Earlier this summer, founding Power trip guitarist Blake Ibanez revealed in an interview with the Dallas Observer that he had gotten back in the saddle and started writing music again following the profound loss of frontman and longtime cohort, Riley Gale. While there is speculation buzzing that Power Trip tunes are in the works, Ibanez sat-in with Knotfest host Daniel Dekay to give one of his very first interviews about the launch of his new project, Fugitive.
Connecting with vocalist Seth Gilmore of Texas deathgrind outfit Skourge, the core for the band's “thrash n roll” cemented its foundation. Recruiting the proper personnel in materializing the project, Ibanez tapped drummer Lincoln Mullins of Creeping Death, Victor Gutierrez of Impalers opposite him on rhythm guitar and bassist Andy Messer to complete the outfit.
Instantly the band carried weight, making their debut during Frozen Soul’s congregation of heavy in Wrecking Ball Metal Madness in Dallas, TX this summer, joining the likes of Municipal Waste, Sanguisugabogg, 200 Stab Wounds, Undeath as the band's first show ever.
Their second, just one of the most prestigious metal music destinations in all of the country in the Psycho Las Vegas weekender. All within the same month, Fugitive had gone from private passion project to a fully realized band complete with two festival appearances and a punishing new EP in Maniac to show for it.
As for the impetus of the Fugitive and what would ultimately become the band's Maniac EP, Ibanez explained that he was potentially going to fill in for another band (one he couldn't really mention) and in rehearsing for that gig, he was playing in a different tuning that what he is usually with Power Trip. He began writing music playing in D standard and found that it allowed him to explore a different lane that what he had been writing previously - material he explained as being more "sleazy", "loose" and had a little more "wiggle room". A fan of the rock n roll spectrum of guitar music, Ibanez found a lane he had yet to drive and continued do it, reinvigorated by the possibilities.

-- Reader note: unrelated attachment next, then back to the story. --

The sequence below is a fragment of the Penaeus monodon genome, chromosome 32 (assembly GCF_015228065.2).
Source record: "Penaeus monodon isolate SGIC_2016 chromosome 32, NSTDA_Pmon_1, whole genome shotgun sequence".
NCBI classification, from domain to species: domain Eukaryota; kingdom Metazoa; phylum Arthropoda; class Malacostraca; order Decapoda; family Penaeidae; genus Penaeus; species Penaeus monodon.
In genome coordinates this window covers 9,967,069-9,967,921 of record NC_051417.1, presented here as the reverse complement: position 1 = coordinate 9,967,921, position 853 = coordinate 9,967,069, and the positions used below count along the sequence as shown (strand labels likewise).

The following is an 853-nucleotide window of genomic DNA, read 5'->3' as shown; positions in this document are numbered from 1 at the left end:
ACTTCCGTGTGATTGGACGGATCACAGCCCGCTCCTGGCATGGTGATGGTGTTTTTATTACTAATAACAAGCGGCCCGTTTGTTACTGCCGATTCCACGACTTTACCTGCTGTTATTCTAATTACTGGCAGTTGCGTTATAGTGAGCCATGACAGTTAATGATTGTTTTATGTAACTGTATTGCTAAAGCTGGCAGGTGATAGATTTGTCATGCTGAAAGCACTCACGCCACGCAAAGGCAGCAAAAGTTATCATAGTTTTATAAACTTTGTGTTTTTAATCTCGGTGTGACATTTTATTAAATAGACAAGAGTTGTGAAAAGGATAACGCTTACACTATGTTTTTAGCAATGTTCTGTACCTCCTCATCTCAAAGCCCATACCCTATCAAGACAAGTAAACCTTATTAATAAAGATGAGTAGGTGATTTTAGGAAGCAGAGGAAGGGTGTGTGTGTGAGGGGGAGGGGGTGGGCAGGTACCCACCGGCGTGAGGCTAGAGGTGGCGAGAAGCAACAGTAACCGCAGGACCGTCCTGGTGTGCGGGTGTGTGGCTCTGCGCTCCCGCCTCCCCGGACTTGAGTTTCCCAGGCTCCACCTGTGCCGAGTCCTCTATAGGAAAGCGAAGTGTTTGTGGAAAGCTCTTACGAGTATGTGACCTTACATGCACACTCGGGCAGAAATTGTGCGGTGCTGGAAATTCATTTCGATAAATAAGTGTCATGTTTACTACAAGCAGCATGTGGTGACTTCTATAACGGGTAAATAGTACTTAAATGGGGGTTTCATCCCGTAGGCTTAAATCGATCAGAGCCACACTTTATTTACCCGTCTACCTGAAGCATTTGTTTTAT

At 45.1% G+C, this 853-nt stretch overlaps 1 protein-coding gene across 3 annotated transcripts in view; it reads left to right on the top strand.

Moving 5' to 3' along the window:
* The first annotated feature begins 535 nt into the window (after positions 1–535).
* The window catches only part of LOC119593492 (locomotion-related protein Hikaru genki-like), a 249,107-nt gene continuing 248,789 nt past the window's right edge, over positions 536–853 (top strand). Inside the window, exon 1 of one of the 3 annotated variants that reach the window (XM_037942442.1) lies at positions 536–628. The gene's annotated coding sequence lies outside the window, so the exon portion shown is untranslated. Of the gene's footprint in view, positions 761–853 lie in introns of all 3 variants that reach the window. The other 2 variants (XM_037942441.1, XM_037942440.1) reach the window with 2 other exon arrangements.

As for the long game with regards to Fugitive, Ibanez spoke positively about the collaborative process in working with the guys in the project and how he loved having a hand in everything. Excited to see how the band charts their progress, the guitarist hasn't ruled out more music under the moniker, sharing that the likely roadmap will include at the very least another EP and depending on response - the investment in making a full LP is not out of the question.
As for the status of Power Trip, Ibanez kept the details pretty close to the chest but did confirm that both he and drummer Chris Ulsh have been working on material and they will continue to do so. While social media has offered some clues given the guys have connected with longtime producer Arthur Rizk, the first-hand confirmation is an exciting affirmation that a new chapter of Power Trip could very well be on the horizon. Optimistic about the direction of the material and the creative chemistry that is still very apparent, though the details were scant, Ibanez's obvious excitement when discussing the progress proved an interesting tell.
As for the misconception that Fugitive could run afoul of being a Power Trip 2.0, the stylistic departure ensures that won't be the case and also allows Ibanez to work a different creative muscle when it comes to writing. Detailing how Power Trip is attacking and really developed with precision, Fugitive's fascination with fast and loose rock still brings with it a sense of intensity, but allows Ibanez to pay homage to his classic influences like Thin Lizzy.
Rounding out the conversation, the guys touched on Ibanez's classic sensibility, his passion for being a collector when it comes to music, and what it has been like as a fan of Sacred Reich and Obituary to not only be welcomed into the fold, but invited to perform alongside such legends.
Stream the complete conversation with Blake Ibanez of Fugitive and Power Trip below.